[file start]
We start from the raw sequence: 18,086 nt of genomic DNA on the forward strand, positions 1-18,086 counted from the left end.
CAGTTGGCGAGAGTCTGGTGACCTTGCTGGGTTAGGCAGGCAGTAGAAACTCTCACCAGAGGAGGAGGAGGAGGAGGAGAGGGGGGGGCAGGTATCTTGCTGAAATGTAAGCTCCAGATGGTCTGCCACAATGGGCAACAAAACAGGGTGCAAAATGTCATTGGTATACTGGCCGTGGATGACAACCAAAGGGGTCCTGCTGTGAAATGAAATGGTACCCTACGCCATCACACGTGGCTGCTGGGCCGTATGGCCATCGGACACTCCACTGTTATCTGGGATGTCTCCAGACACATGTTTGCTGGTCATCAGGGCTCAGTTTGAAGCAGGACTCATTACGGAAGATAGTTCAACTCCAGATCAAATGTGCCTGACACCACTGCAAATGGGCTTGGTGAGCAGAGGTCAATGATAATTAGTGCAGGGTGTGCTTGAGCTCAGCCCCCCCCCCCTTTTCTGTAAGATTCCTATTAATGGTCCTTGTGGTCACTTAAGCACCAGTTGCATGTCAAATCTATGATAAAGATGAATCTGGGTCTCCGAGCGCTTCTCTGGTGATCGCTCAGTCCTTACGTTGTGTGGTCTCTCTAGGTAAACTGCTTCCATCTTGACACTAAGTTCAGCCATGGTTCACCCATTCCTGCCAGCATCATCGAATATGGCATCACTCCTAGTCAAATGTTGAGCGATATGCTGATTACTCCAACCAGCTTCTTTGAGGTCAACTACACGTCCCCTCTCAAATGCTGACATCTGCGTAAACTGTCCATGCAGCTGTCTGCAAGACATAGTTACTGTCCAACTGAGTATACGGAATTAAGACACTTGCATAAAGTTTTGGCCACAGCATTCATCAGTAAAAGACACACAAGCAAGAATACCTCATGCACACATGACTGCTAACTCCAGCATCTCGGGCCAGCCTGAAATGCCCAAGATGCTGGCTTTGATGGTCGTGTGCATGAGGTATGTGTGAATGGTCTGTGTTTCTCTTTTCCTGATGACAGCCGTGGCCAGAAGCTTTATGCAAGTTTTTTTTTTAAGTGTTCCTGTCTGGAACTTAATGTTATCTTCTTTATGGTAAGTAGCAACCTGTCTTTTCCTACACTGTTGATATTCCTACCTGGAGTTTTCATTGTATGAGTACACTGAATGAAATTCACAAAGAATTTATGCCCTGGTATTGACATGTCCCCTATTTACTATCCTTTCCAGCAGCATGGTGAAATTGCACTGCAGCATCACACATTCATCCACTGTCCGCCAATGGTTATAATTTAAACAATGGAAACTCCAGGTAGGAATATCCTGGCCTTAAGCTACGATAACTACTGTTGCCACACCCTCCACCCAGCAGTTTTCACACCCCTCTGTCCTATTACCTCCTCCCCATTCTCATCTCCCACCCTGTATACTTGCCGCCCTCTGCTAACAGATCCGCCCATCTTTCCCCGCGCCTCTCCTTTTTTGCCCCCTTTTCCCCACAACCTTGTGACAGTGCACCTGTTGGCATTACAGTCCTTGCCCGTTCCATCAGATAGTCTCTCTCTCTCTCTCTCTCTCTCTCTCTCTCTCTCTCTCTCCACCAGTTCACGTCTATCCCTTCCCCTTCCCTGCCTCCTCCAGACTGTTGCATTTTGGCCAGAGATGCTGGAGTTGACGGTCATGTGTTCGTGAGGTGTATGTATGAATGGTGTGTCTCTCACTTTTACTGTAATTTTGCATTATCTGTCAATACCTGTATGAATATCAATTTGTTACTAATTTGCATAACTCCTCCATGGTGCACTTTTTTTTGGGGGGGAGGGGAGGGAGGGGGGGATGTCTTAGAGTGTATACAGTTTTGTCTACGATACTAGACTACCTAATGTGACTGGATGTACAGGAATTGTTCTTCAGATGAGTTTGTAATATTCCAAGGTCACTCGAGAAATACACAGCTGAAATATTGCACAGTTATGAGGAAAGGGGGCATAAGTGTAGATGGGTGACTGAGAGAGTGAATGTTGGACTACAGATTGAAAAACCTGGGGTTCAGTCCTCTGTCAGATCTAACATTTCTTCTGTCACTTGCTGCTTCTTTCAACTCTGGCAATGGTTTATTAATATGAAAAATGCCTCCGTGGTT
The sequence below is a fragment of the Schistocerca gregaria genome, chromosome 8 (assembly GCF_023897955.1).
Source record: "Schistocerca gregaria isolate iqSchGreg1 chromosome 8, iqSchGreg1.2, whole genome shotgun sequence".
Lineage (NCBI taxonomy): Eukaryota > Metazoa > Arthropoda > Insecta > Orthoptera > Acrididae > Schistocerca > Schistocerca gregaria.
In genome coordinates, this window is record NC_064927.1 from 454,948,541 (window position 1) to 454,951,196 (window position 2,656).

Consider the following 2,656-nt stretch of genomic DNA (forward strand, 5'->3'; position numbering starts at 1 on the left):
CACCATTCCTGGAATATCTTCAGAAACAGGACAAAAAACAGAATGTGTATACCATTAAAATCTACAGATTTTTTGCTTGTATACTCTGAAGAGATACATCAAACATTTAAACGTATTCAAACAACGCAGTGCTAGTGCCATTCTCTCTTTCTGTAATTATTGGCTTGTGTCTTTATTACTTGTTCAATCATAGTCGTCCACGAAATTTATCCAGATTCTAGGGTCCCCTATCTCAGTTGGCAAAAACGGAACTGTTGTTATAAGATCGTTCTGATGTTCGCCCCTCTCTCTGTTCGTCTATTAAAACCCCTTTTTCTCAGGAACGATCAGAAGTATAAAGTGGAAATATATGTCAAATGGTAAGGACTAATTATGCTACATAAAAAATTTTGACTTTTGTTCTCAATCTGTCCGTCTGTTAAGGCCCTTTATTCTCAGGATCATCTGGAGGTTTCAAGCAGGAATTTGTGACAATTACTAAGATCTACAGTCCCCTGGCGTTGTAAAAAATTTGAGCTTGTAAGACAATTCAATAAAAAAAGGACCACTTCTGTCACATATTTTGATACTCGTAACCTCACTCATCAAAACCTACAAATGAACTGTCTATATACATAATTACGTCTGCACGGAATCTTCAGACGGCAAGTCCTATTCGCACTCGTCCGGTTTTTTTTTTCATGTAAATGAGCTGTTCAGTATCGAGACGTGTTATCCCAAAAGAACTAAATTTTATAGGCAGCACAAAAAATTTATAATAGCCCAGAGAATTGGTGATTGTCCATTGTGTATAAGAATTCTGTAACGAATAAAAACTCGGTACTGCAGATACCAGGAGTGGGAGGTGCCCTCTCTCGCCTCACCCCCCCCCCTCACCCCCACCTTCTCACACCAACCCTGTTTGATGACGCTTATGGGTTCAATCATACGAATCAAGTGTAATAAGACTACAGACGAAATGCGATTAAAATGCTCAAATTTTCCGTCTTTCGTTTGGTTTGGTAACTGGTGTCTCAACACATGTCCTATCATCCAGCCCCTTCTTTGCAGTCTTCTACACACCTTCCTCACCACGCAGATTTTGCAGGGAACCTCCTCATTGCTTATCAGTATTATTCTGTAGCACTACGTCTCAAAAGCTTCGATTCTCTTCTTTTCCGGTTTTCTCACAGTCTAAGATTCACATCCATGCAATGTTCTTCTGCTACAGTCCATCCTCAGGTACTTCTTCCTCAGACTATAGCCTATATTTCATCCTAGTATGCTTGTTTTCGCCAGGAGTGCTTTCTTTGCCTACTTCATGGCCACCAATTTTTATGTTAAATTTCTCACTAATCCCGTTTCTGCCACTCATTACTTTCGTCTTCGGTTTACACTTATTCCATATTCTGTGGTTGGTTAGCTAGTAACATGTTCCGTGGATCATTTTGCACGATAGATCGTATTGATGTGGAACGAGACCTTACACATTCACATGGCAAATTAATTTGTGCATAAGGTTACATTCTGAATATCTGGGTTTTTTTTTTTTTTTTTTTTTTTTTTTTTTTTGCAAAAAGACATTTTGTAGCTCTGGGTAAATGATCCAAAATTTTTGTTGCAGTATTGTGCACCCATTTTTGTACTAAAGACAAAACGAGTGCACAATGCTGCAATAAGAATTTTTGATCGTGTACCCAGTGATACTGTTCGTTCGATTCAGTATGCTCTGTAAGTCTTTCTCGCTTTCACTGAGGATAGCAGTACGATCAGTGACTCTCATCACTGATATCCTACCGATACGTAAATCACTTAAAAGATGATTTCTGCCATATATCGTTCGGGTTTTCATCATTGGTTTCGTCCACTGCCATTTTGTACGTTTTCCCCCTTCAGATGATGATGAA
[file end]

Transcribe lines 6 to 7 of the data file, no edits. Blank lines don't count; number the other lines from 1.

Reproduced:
In genome coordinates, this window is record NC_064927.1 from 454,948,541 (window position 1) to 454,951,196 (window position 2,656).

Consider the following 2,656-nt stretch of genomic DNA (forward strand, 5'->3'; position numbering starts at 1 on the left):